Marilu Duncan became Director for the project in 2001 and continued until her retirement in 2016. Duncan, who has been responsible for multiple diversity activities at CWC continued the program with a climate of acceptance for all students.

Marilu Duncan reports, “Under Jewel Dirks, Student Support Services became the voice of diversity and inclusion for students at the college. SSS is a safe haven for students and honors the richness of the student population. We are who we are because of all of us, not just one person. The flags in SSS represent the respect for all students who have been on our campus.”

For more than a decade, Duncan had been the director of one of the largest and most successful SSS programs in the nation. She has touched the lives of many students and helped them on their path to succeed.  In reference to her years with SSS Duncan exclaims “Oh, I love it! Without a doubt, these were the best 16 years of my life. I love the students, faculty, all of the people I worked with. This program allows students to follow their dreams! I am so proud of my American citizenship and everyone should have the opportunities that I have had.”

Following Duncan’s retirement, Deryle Matland too the position in 2016 as the current program manager. Matland is excited to be part of SSS in its 30 year celebration and believes in honoring the efforts of students, “First generation students often struggle with a dual identity, who they are at home with their family and culture and who they are as students.  There can be a lot of conflict with mixed messages for students. We strive to acknowledge the value and importance of their achievements in education and want them to know that being a first generation student is something to be proud of. When they it make to graduation, we are hugely celebrating their successes and the path they have forged for future generations!”

SSS Staff Quotes

“I just love seeing students succeed! They walk in afraid and two years later they are graduating and transferring to other colleges. It’s so wonderful to see them grow as individuals and do good things with their lives! “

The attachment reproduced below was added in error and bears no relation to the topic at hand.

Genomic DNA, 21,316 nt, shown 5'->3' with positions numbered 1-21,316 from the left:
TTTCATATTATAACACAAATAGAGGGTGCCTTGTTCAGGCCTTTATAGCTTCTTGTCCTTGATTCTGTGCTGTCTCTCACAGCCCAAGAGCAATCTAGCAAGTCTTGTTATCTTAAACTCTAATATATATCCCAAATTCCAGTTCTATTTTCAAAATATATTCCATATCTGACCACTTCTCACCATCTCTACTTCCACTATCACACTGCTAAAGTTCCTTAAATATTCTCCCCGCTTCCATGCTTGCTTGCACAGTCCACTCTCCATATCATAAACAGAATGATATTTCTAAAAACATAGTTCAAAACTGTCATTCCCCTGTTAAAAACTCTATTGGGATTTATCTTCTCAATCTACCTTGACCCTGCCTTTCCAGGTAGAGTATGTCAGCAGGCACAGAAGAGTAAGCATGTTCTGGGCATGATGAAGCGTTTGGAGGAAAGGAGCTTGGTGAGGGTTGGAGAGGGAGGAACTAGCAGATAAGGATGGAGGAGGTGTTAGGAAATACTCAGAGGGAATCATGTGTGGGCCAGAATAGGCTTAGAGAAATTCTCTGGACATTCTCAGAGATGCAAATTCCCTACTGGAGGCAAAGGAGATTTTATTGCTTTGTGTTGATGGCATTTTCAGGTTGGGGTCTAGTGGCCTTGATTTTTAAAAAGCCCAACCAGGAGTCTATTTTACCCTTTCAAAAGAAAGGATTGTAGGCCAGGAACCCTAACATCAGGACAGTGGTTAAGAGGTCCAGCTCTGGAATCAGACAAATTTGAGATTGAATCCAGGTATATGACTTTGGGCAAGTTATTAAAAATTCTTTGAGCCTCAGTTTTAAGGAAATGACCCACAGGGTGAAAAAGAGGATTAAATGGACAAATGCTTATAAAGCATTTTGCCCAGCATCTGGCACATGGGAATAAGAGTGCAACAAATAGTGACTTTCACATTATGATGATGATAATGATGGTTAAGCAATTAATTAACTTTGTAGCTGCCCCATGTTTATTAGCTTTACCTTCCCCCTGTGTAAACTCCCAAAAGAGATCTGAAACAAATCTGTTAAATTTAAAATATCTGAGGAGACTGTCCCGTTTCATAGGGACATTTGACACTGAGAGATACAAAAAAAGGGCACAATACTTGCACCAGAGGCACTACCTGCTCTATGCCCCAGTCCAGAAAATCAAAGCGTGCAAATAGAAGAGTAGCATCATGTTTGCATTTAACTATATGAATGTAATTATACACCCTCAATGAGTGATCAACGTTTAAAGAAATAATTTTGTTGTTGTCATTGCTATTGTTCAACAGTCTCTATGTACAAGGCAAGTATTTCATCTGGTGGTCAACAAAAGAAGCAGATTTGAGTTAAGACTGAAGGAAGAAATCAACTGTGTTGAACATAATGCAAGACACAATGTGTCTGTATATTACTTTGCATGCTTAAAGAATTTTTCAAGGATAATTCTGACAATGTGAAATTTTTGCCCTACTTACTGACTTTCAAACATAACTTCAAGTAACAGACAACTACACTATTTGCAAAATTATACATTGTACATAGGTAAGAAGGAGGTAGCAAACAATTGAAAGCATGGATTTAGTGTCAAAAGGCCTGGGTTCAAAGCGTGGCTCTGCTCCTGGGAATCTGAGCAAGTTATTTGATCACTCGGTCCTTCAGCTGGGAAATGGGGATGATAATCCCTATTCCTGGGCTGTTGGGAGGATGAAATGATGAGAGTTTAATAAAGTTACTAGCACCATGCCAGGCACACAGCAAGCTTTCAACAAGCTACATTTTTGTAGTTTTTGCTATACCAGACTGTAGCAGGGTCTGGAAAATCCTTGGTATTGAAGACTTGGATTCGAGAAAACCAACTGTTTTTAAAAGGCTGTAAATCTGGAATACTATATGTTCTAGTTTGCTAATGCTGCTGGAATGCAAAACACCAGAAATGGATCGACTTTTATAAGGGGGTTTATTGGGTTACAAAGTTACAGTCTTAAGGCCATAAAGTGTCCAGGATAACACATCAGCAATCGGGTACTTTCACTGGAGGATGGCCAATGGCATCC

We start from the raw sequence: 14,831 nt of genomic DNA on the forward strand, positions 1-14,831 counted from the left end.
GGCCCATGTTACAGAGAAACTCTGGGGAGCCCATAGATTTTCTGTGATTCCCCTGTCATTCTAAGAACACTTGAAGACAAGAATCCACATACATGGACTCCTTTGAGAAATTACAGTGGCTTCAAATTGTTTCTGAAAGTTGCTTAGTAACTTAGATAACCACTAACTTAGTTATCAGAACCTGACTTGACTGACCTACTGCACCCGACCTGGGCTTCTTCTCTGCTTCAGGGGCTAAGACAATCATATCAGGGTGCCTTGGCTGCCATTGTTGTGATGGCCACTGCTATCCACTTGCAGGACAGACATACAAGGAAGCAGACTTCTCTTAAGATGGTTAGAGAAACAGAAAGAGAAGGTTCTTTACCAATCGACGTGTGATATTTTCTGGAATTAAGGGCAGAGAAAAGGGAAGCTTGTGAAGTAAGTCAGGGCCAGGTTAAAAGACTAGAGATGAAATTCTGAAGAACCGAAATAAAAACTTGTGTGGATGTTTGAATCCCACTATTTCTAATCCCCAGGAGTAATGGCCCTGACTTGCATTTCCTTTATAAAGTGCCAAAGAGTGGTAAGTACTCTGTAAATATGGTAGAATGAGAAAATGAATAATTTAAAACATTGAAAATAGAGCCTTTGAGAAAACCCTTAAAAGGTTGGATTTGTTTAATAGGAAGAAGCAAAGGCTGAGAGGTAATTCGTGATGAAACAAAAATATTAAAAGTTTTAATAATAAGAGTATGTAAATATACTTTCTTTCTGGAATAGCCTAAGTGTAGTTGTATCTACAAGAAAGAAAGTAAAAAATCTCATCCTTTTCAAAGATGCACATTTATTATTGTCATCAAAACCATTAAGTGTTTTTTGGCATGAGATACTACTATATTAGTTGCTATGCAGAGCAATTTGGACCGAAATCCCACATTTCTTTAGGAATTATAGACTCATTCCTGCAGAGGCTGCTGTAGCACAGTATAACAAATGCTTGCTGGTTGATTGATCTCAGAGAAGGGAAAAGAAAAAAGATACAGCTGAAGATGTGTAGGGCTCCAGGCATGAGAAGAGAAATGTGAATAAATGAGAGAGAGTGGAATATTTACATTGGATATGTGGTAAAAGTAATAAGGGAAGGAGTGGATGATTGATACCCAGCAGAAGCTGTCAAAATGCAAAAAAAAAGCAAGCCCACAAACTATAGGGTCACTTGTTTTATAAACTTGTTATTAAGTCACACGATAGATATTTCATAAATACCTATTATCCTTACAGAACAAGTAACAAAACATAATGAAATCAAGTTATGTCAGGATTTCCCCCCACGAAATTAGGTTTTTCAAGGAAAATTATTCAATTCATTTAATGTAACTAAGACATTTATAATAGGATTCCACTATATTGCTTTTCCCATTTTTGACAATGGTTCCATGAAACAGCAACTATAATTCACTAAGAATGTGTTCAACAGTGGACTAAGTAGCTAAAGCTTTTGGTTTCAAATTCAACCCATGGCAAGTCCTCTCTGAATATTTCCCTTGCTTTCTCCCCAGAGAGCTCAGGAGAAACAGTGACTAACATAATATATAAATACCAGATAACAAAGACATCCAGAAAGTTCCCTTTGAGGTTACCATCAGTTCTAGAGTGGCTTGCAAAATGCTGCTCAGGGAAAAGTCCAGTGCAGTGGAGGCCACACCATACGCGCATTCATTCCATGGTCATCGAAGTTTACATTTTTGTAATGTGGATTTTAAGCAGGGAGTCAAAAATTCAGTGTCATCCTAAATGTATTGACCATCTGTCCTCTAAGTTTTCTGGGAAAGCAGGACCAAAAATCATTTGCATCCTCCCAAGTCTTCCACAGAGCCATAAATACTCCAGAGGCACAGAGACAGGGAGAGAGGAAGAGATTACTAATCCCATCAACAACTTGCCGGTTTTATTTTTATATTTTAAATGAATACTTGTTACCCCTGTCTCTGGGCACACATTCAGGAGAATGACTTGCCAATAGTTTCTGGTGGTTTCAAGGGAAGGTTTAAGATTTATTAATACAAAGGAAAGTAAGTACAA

Transfer Coach Paula Hartbank

“The TRIO SSS Mentoring Program provides students an opportunity to work with an experienced peer mentor who can relate to their unique challenges, but has the experience to help them work through these challenges to be successful.”

Retention Coach Matt Myers

“I enjoy working with the tutors and seeing them work with other students.  The tutors are available throughout the semester, to help students build self-confidence and develop skills to be successful in classes.  It is exciting to watch when students understand concepts, are proud of their work and form bonds with other students, by working with Student Support Services staff and tutors.  No two days are alike, that makes coming to work each day even better.

Skills Development Coach Lisa Appelhans

SSS Student Quotes:

“TRIO has been a source of great help since I started in CWC, from the staff, to Deb Starks (one of our counselors), to the tutors. You can always walk in and just talk to someone or get help.  There is always someone that at the very least can point you in the right direction, if not take you where you need to go. They are always happy to help. The tutors are very knowledgeable on their multiple subjects, if they don’t know the answer to a question they will help to look it up so they can learn as well.”

Student Crystal Santor

“Student Support Services, a.k.a. TRIO, has proven to be an invaluable resource in the pursuit of my aspirations here at CWC. Truly, I couldn’t have been successful without them; they are a 5 star asset?

Student Alan Morris

“TRIO and Student Support Services has really helped me transition. I am more comfortable and have more confidence going to college. I didn’t really know what I was going to do as far as school and SSS gave me the tools and skills I need. Now I’m able to reach and mentor other students, be involved in clubs, and even have jobs on campus. I graduate this spring and am looking forward to transfer to a 4 year school!”

Student Tapaynga Hill

Top Pictures: Students enjoying the 30th celebration

Bottom Left: Left to right Transfer Coach Paula Hartbank, Former Director

Marilu Duncan,Skills Coach Lisa Appelhans,

back Retention Coach Matt Myers

Bottom Right: Program Manager Deryle Matland, Former Director Marilu Duncan

March Student of the Month

Wyoming EOC Coordinator, Rico Lind-Gonzalez writes,

“The March Educational Opportunity Center Participant of the Month is Tony. He started this semester at Laramie County Community College (LCCC) majoring in Engineering. His future educational goal is to transfer to the University of Wyoming to finish a Bachelor’s degree in Engineering. He is also a United States Navy veteran who is involved in the Student Veterans of America group on LCCC campus. One of the ways Tony plans on using his degree is to enhance his hobby of building and racing drag cars at the speedway. It has been a pleasure working with Tony because of his positivity and extra effort in applying for scholarships.”
 

Wyoming December Participant of the Month